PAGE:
If your dog is a little wary of family members that he doesn’t see very often or sensitive to strange sounds or loud noises, it is kinder to keep him out of the room when all these types of events are occurring.  Leave him in peace and quiet in his crate or safe space with a tasty, long-lasting treat such as a pigs ear or ostrich bone, and shut the door of the room so that he can’t be bothered by anyone.  (Keep checking him to ensure he is safe while eating these treats).

If the dog is let into the rooms with the family when things have calmed down, don’t let anyone, especially children, stroke or pet him unless he seeks attention from them himself.  And if that happens, closely monitor him to ensure that he is still feeling comfortable.  A dog that is licking his lips or yawning is using dog language to try and tell people he’s not completely happy and if you can clearly see the whites of his eyes, his body stiffens or he is growling or lifting his top lip, he is almost at the point where he is thinking about biting.  He’s using dog language to tell us that he’s had enough, but unfortunately a lot of children and adults don’t understand dog language and the dog is forced to escalate to a bite if people aren’t listening to him. Familiarise yourself with dog body language and help him by being his translator and advocate.  He will love you for it!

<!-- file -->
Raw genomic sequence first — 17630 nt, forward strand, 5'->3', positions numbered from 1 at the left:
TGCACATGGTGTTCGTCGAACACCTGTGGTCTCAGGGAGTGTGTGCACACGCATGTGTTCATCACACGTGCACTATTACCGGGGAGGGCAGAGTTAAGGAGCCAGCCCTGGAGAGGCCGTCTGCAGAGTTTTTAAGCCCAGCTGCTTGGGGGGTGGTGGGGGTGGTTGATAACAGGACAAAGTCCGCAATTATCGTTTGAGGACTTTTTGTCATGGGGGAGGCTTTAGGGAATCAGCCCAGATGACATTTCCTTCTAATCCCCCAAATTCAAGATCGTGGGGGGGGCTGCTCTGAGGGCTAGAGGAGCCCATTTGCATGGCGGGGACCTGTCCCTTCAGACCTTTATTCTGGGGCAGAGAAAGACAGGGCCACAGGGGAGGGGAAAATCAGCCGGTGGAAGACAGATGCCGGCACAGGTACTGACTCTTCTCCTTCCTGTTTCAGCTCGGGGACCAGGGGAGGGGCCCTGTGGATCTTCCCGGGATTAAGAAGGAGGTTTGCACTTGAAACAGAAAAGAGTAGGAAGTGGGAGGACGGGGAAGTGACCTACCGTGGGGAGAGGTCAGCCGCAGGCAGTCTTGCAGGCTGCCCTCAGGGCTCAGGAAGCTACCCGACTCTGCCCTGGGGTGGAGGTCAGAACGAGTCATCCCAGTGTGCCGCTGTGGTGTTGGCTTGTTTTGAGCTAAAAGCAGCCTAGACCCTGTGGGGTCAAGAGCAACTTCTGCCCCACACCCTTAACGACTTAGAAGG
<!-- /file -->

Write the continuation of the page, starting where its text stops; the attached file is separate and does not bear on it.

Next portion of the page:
Avoid Christmas crowds

Finally, don’t walk your dog through crowded Christmas events indoors or outdoors.  The bright, often flashing lights, excited children running, crying or squealing, the scary man in the red suit with huge beard shouting Ho Ho Ho, and sheer numbers of people that gather together around Christmas is overwhelming for all dogs, but especially difficult for a dog bred to work sheep on a quiet hillside all day.  Stick to quiet walks where there are fewer people and where he can feel safe.  Christmas events and gatherings are NOT the place to be socialising a new puppy.

If you can foresee any problems for your dog this Christmas or need help with crate training or anything else, please get in touch with me or any other border collie specialist dog trainers.  Border collies are very different to other dogs and we frequently see people who have visited general dog trainers and have been given bad advice.

Most of all, keep your dogs safe and have a GREAT CHRISTMAS!!